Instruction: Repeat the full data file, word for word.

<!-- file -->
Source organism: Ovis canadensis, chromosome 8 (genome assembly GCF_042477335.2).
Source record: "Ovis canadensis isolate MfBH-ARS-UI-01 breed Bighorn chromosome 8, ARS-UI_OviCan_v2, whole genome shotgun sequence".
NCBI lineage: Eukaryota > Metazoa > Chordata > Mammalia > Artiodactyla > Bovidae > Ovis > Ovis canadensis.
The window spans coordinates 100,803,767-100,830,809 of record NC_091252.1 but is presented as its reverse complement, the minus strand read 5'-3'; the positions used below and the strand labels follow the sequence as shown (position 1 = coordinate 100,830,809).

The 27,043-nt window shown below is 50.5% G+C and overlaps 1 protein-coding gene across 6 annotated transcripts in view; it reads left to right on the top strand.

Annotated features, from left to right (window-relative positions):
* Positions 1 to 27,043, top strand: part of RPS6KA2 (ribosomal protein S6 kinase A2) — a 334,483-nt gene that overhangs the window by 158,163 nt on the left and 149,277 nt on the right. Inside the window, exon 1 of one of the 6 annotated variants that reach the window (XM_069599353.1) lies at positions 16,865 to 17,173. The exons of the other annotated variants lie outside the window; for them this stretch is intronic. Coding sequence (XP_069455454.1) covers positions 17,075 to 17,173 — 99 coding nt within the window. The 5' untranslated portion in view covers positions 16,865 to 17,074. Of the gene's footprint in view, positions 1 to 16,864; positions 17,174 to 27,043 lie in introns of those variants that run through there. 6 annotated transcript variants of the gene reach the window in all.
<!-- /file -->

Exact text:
Source organism: Ovis canadensis, chromosome 8 (genome assembly GCF_042477335.2).
Source record: "Ovis canadensis isolate MfBH-ARS-UI-01 breed Bighorn chromosome 8, ARS-UI_OviCan_v2, whole genome shotgun sequence".
NCBI lineage: Eukaryota > Metazoa > Chordata > Mammalia > Artiodactyla > Bovidae > Ovis > Ovis canadensis.
The window spans coordinates 100,803,767-100,830,809 of record NC_091252.1 but is presented as its reverse complement, the minus strand read 5'-3'; the positions used below and the strand labels follow the sequence as shown (position 1 = coordinate 100,830,809).

The 27,043-nt window shown below is 50.5% G+C and overlaps 1 protein-coding gene across 6 annotated transcripts in view; it reads left to right on the top strand.

Annotated features, from left to right (window-relative positions):
* Positions 1 to 27,043, top strand: part of RPS6KA2 (ribosomal protein S6 kinase A2) — a 334,483-nt gene that overhangs the window by 158,163 nt on the left and 149,277 nt on the right. Inside the window, exon 1 of one of the 6 annotated variants that reach the window (XM_069599353.1) lies at positions 16,865 to 17,173. The exons of the other annotated variants lie outside the window; for them this stretch is intronic. Coding sequence (XP_069455454.1) covers positions 17,075 to 17,173 — 99 coding nt within the window. The 5' untranslated portion in view covers positions 16,865 to 17,074. Of the gene's footprint in view, positions 1 to 16,864; positions 17,174 to 27,043 lie in introns of those variants that run through there. 6 annotated transcript variants of the gene reach the window in all.